IPO, Initial Public Offer, is the process through which a private business can become public by selling its stock to common people. It might be a new, young firm or an established company that decides to go public by listing on an exchange.

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Companies can use an IPO to raise equity funds by offering new shares to the general public, or existing shareholders can sell their shares to the public without generating any new funds. A firm that sells its stock to the public is not required to return the capital invested by the public.

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The business that sells its stock, known as an 'issuer,' does it with the assistance of investment banks. The company's shares are traded on the open market after the initial public offering (IPO). Investors can resell the shares in the secondary market.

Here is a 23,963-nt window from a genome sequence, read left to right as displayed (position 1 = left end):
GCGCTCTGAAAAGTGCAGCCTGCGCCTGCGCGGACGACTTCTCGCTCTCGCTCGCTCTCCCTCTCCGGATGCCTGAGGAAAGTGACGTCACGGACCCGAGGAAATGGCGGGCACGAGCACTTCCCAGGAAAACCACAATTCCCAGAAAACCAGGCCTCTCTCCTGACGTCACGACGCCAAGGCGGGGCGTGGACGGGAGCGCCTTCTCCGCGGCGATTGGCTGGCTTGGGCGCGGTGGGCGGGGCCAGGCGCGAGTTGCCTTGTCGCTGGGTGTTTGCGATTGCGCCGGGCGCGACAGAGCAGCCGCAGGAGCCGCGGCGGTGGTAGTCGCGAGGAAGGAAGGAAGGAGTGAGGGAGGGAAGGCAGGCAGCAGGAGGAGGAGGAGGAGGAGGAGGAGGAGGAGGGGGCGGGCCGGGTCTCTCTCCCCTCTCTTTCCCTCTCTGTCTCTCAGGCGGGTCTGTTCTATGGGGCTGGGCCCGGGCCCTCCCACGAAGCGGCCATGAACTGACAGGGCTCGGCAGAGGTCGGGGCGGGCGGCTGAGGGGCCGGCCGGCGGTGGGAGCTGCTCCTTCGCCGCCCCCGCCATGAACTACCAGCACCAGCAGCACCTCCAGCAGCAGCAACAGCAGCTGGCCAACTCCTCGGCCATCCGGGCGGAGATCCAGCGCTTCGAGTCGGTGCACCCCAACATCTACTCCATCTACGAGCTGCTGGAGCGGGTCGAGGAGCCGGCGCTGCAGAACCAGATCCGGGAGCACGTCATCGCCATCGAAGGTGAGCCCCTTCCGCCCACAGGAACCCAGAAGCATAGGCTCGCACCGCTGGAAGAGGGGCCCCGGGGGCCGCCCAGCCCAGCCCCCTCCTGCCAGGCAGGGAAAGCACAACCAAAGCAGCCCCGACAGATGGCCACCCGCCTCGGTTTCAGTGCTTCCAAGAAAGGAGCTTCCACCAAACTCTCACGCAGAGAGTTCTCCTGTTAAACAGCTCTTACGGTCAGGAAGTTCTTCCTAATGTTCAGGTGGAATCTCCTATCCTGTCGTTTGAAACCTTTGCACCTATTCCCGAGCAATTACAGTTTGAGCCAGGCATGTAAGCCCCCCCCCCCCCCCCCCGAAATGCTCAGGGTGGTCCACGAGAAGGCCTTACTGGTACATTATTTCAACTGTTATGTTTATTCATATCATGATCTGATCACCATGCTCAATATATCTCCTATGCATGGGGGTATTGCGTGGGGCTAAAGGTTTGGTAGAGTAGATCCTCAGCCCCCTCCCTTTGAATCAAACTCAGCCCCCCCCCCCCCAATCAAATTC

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According to SEBI, a public issue occurs when an issue/offer of shares or convertible securities is made to new investors in order for them to become part of the issuer's shareholders' family (the entity making the issue is referred to as the "Issuer"). The public issue is further subdivided into two types: initial public offering (IPO) and further public offering (FPO).

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The SEBI defines an IPO as "when an unlisted business issue either a fresh issuance of shares or convertible securities or offers its existing shares or convertible securities for sale, or both, for the first time to the public. This opens the way for the issuer's shares or convertible securities to be listed and traded on stock exchanges while a further public offer (FPO) or follow-on offer occurs when an existing publicly-traded company issues new shares or convertible securities to the public or makes an offer for sale to the public.’